US9841416B2 (en) 2012-04-20 2017-12-12 The Trustees Of Columbia University In The City Of New York Systems and methods for single-molecule nucleic-acid assay platforms
US9862997B2 (en) 2013-05-24 2018-01-09 Quantapore, Inc. Nanopore-based nucleic acid analysis with mixed FRET detection

Families Citing this family (70)

* Cited by examiner, † Cited by third party
Publication number Priority date Publication date Assignee Title
US7435353B2 (en) * 2004-12-09 2008-10-14 President And Fellows Of Harvard College Patterning by energetically-stimulated local removal of solid-condensed-gas layers and solid state chemical reactions produced with such layers
US8119032B2 (en) * 2006-02-07 2012-02-21 President And Fellows Of Harvard College Gas-phase functionalization of surfaces including carbon-based surfaces
US7767114B2 (en) * 2006-02-07 2010-08-03 President And Fellows Of Harvard College Gas-phase functionalization of carbon nanotubes
US9395352B2 (en) 2007-04-06 2016-07-19 Arizona Board Of Regents On Behalf Of Arizona State University Devices and methods for target molecule characterization
WO2009052214A3 (en) * 2007-10-15 2009-06-25 Complete Genomics Inc Sequence analysis using decorated nucleic acids
US8183648B2 (en) * 2008-01-25 2012-05-22 Ut-Battelle, Llc Nanoscopic electrode molecular probes
WO2010042514A1 (en) 2008-10-06 2010-04-15 Arizona Board Of Regents Nanopore and carbon nanotube based dna sequencer and a serial recognition elements
WO2009117522A3 (en) * 2008-03-18 2010-04-22 Reinhart, Kevin Nanopore and carbon nanotube based dna sequencer and a serial recognition sequencer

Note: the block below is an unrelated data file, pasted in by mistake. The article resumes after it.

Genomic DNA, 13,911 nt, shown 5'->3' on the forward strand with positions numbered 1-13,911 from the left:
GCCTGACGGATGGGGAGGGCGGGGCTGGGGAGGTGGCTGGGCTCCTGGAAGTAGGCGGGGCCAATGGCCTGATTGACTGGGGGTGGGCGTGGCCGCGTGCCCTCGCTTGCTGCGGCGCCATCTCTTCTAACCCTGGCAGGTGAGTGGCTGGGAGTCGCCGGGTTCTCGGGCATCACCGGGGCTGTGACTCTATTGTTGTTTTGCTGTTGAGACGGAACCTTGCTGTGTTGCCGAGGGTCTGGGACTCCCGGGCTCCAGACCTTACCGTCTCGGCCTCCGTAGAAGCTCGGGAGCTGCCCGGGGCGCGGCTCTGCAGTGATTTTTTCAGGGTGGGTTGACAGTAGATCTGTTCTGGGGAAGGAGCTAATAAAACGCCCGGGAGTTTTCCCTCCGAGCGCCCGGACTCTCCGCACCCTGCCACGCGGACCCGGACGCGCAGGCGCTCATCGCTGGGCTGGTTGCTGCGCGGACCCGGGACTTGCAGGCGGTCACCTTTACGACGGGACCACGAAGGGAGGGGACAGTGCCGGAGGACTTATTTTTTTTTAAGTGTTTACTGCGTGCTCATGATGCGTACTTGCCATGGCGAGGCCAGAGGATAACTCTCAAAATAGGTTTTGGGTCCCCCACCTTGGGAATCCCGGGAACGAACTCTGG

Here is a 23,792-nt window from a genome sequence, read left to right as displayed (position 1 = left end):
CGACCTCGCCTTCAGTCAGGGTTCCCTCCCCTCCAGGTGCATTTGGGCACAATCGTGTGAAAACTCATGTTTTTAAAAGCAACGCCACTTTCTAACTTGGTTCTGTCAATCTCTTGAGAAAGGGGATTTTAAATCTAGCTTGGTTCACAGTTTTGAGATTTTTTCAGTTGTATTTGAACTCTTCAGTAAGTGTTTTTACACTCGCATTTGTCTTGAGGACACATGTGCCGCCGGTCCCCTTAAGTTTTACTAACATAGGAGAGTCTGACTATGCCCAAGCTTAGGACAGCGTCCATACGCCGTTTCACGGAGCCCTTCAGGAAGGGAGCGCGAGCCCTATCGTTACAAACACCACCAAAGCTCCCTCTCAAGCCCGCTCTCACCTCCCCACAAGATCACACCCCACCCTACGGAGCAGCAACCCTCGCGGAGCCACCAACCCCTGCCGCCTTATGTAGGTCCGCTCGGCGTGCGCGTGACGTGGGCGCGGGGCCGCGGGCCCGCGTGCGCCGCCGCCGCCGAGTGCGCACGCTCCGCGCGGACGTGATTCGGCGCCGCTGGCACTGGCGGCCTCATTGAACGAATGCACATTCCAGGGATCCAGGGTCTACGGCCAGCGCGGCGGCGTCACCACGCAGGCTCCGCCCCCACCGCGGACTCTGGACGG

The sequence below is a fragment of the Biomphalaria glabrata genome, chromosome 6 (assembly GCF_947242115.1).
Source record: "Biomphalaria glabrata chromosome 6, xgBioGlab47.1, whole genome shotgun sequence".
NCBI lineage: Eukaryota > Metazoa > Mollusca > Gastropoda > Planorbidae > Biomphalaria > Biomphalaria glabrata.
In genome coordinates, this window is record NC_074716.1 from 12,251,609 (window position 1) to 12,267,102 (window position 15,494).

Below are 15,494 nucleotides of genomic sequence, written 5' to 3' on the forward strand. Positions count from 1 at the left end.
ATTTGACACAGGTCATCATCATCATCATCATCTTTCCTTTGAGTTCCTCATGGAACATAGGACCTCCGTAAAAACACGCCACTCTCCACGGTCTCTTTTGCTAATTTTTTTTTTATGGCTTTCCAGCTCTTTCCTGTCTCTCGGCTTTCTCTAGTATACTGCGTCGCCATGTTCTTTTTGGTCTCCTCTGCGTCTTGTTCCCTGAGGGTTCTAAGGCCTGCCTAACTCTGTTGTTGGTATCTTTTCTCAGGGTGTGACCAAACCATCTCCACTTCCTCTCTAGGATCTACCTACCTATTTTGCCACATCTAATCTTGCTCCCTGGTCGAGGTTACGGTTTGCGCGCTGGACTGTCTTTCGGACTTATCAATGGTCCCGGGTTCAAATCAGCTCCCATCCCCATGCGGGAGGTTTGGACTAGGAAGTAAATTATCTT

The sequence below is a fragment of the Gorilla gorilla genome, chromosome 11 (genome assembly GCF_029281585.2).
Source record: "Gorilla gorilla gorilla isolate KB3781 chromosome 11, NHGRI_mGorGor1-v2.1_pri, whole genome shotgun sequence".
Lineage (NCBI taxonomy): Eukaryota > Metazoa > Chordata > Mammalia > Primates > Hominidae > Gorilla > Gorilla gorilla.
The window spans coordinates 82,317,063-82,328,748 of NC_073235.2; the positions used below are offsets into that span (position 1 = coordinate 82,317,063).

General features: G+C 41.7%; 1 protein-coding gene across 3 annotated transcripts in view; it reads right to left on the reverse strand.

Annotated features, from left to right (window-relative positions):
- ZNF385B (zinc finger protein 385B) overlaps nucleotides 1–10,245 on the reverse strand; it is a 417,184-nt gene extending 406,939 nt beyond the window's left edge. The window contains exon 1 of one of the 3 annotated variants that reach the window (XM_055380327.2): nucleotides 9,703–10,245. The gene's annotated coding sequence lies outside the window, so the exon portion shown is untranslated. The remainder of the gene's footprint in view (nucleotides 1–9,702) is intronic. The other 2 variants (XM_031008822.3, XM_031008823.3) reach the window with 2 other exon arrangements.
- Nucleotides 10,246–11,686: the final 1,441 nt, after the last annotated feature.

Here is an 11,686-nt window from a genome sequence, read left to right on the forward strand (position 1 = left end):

US8961757B2 (en) 2008-03-18 2015-02-24 Arizona Board Of Regents, A Body Corporate Of The State Of Arizona Acting For And On Behalf Of Arizona State University Nanopore and carbon nanotube based DNA sequencer
JP5438750B2 (en) * 2008-03-24 2014-03-12 本田技研工業株式会社 Apparatus for the deposition of nanostructures using an atomic force microscope
CN102150037B (en) * 2008-07-11 2014-06-04 康奈尔大学 Nanofluidic channels with integrated charge sensors and methods based thereon
JP5717634B2 (en) 2008-09-03 2015-05-13 ナブシス, インコーポレイテッド For voltage sensing of biomolecules and other analytes in the fluid channel, the use of nanoscale electrodes are displaced in the longitudinal direction
DE112009002117T5 (en) * 2008-09-18 2011-07-21 Universita Degli Studi Di Genova Reference leak device for leak calibration
US9851378B2 (en) * 2008-09-29 2017-12-26 Wentworth Laboratories Inc. Methods of fabricating probe cards including nanotubes
KR101118461B1 (en) * 2008-10-10 2012-03-06 나노칩스 (주) Ultrafast dna structures analyzing system with high detectivity
US20100148126A1 (en) * 2008-11-26 2010-06-17 Board Of Regents, The University Of Texas System Genomic sequencing using modified protein pores and ionic liquids